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Joint Bank Accounts | Under California Law, Who Gets the Balance After a Joint Owner Passes?

November 28, 2017

 

A recent California Court of Appeal decision discusses what happens to the balance left in a jointly held bank account after one co-owner passes away.  (Estate of O'Connor (2017) 16 Cal.App.5th 159.)

 

When an elderly person with a joint bank account dies, do the funds belong to the decedent’s estate or do they belong to the additional signer as a co-owner of the account?  Under California law, “[s]ums remaining on deposit at the death of a party to a joint account belong to the surviving party . . . as against the estate of the decedent unless there is clear and convincing evidence of a different intent.”  

 

In the reported opinion, the Court of Appeal ultimately decided that because there was no clear and conclusive evidence of a contrary intent, the money passed as a matter of law to the surviving joint owner of the accounts upon the passing of the decedent (versus going to the trust of the decedent for distribution under the terms of the trust).

 

The California Multiple-Party Accounts Law (CAMPAL), Probate Code section 5100 et seq., is the governing statute for such accounts.  (Lee v. Yang (2003) 111 Cal.App.4th 481, 489.)  Under CAMPAL, multiple party accounts include joint accounts.  (Prob. Code, § 5132, subd. (a).)  “ ‘Joint account’ means an account payable on request to one or more of two or more parties whether or not mention is made of any right of survivorship.”  (Prob. Code, § 5130.)  Checking accounts, savings accounts, and certificates of deposit all come within the CAMPAL definition of “account.”  (Prob. Code, § 5122, subd. (a).)

 

“Words in substantially the following form in a signature card, passbook, contract, or instrument evidencing an account, or words to the same effect,” can create a joint account if “executed before, on, or after July 1, 1990”—“This account or certificate is owned by the named parties.  Upon the death of any of them, ownership passes to the survivor(s).”  (Prob. Code, § 5203, subd. (a).)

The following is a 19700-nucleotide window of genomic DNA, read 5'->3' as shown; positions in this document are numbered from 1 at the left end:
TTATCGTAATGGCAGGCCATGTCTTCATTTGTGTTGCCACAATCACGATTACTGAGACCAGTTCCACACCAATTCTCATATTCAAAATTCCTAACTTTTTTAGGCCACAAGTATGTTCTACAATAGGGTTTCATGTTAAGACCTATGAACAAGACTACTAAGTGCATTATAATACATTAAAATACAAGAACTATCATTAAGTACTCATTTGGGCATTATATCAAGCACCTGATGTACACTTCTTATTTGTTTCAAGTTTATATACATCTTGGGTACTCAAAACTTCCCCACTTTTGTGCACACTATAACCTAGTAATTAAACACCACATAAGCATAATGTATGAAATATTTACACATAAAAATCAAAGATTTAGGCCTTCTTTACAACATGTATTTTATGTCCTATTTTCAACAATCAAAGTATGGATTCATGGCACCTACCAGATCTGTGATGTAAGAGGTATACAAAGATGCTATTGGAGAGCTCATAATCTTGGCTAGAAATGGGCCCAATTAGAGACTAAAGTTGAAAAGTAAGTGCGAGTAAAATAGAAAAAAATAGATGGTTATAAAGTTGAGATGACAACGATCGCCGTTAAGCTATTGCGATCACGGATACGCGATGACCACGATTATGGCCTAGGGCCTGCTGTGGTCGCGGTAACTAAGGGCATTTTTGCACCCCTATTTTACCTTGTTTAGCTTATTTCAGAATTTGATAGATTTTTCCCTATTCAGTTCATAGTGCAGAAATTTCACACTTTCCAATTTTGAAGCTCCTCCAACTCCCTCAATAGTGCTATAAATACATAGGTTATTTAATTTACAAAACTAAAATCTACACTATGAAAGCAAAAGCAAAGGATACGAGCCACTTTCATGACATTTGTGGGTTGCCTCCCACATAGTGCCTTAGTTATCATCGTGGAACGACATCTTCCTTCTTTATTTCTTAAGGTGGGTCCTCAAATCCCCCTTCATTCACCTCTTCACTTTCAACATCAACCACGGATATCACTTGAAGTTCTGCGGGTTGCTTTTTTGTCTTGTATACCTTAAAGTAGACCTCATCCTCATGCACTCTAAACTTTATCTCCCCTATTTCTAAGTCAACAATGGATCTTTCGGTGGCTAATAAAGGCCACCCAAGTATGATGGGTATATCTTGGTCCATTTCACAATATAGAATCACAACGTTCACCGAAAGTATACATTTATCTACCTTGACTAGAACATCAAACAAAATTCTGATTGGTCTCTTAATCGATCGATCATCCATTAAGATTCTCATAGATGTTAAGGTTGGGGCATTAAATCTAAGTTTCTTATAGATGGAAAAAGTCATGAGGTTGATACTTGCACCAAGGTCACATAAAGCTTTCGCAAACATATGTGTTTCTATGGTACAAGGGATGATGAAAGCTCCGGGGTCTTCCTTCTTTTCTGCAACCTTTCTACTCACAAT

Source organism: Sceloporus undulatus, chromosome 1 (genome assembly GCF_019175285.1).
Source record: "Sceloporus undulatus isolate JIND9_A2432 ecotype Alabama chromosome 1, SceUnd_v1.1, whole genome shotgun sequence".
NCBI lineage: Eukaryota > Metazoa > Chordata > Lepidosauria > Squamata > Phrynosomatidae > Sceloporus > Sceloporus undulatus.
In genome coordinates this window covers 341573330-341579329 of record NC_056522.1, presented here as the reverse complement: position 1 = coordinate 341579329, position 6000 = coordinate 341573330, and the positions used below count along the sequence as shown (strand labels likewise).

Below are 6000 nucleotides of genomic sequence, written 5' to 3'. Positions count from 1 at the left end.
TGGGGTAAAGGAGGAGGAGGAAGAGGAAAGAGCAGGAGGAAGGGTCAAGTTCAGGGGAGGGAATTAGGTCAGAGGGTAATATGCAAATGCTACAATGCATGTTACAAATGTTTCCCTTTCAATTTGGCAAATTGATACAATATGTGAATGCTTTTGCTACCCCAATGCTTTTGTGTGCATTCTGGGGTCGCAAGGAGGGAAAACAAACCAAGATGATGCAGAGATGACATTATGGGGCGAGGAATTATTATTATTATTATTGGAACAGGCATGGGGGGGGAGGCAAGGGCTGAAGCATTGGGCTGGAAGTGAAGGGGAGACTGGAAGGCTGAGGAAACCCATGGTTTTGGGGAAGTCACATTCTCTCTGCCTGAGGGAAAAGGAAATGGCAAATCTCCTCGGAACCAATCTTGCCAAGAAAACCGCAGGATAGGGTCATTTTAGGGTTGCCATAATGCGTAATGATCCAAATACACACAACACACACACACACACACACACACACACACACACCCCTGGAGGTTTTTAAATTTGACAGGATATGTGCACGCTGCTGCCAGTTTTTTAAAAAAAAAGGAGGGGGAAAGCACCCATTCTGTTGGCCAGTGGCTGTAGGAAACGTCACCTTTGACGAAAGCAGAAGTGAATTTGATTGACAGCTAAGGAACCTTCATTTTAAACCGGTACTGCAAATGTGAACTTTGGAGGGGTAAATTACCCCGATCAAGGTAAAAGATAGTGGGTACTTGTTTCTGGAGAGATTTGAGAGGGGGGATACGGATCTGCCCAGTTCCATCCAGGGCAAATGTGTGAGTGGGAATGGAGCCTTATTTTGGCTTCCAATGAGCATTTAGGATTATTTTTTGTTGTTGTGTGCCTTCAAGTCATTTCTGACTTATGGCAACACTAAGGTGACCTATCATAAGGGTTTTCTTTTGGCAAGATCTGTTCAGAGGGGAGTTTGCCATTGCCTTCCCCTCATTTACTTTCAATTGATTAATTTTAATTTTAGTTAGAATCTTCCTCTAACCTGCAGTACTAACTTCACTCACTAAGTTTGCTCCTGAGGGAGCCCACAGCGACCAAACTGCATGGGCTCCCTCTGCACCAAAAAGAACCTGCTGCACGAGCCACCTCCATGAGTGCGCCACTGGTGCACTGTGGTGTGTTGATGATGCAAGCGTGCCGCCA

Survivorship interests in multiple-party accounts are governed by section 5302, which reads in relevant part:  “[s]ums remaining on deposit at the death of a party to a joint account belong to the surviving party . . . as against the estate of the decedent unless there is clear and convincing evidence of a different intent.”  (Prob. Code, § 5302, subd. (a).)  No writing is required to create this right.  “The right under this part of a surviving party to a joint account . . . to the sums on deposit on the death of a party to a multiple-party account shall not be denied, abridged, or affected because such right has not been created by a writing executed in accordance with the laws of this state prescribing the requirements to effect a valid testamentary disposition of property.”  (Prob. Code, § 5304.)  Furthermore, section 5302, subdivision (a), “creates a right of survivorship in a joint account whether or not the account is described as a ‘joint tenancy’ or mentions any right of survivorship.”

 

Under California law, the presumption is that “[s]ums remaining on deposit at the death of a party to a joint account belong to the surviving party . . . as against the estate of the decedent.”  (Prob. Code, § 5302, subd. (a).)  In order to rebut the presumption, the challenging party has to present clear and convincing evidence of a different intent.  As the trial court determined, the challenging party (i.e., the trustee of the decedent's trust) did not satisfy this exacting standard.

 

As such, the money in the account flowed directly to the surviving joint account holder -- without regard to principles of trust law.

 

If you have a joint account with someone you need to make sure you understand that if you die, the surviving joint account holder will very likely get the money in the account and that said money will NOT go through probate or be administered via your living trust.  If your intention is otherwise, it is best to consult an attorney so that your true intent can be properly memorialized and documented so as to assist your survivors if and when they need to challenge distribution of the account to your surviving joint account holder.

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